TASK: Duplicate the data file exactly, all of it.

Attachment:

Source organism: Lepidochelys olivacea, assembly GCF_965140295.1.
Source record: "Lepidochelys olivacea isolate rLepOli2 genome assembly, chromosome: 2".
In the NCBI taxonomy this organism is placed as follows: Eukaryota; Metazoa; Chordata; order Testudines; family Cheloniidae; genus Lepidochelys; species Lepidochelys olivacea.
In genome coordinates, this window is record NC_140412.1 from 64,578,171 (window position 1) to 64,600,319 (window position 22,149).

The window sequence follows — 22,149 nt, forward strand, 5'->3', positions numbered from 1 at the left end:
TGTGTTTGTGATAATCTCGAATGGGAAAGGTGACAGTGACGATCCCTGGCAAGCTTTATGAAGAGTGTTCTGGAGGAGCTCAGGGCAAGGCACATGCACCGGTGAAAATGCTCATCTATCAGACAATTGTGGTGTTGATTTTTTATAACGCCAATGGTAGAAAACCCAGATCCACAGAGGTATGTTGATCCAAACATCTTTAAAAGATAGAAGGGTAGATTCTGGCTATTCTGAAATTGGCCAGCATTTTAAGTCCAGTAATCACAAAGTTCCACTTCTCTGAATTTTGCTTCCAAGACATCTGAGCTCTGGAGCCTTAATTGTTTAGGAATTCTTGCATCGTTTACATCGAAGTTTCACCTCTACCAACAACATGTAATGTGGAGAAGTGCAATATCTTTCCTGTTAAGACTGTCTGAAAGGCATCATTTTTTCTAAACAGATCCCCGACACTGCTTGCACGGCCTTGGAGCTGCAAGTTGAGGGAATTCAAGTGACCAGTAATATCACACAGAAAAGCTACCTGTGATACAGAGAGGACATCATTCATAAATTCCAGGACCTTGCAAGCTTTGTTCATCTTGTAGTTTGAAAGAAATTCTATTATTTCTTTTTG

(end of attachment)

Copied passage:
Source organism: Lepidochelys olivacea, assembly GCF_965140295.1.
Source record: "Lepidochelys olivacea isolate rLepOli2 genome assembly, chromosome: 2".
In the NCBI taxonomy this organism is placed as follows: Eukaryota; Metazoa; Chordata; order Testudines; family Cheloniidae; genus Lepidochelys; species Lepidochelys olivacea.
In genome coordinates, this window is record NC_140412.1 from 64,578,171 (window position 1) to 64,600,319 (window position 22,149).

The window sequence follows — 22,149 nt, forward strand, 5'->3', positions numbered from 1 at the left end:
TGTGTTTGTGATAATCTCGAATGGGAAAGGTGACAGTGACGATCCCTGGCAAGCTTTATGAAGAGTGTTCTGGAGGAGCTCAGGGCAAGGCACATGCACCGGTGAAAATGCTCATCTATCAGACAATTGTGGTGTTGATTTTTTATAACGCCAATGGTAGAAAACCCAGATCCACAGAGGTATGTTGATCCAAACATCTTTAAAAGATAGAAGGGTAGATTCTGGCTATTCTGAAATTGGCCAGCATTTTAAGTCCAGTAATCACAAAGTTCCACTTCTCTGAATTTTGCTTCCAAGACATCTGAGCTCTGGAGCCTTAATTGTTTAGGAATTCTTGCATCGTTTACATCGAAGTTTCACCTCTACCAACAACATGTAATGTGGAGAAGTGCAATATCTTTCCTGTTAAGACTGTCTGAAAGGCATCATTTTTTCTAAACAGATCCCCGACACTGCTTGCACGGCCTTGGAGCTGCAAGTTGAGGGAATTCAAGTGACCAGTAATATCACACAGAAAAGCTACCTGTGATACAGAGAGGACATCATTCATAAATTCCAGGACCTTGCAAGCTTTGTTCATCTTGTAGTTTGAAAGAAATTCTATTATTTCTTTTTG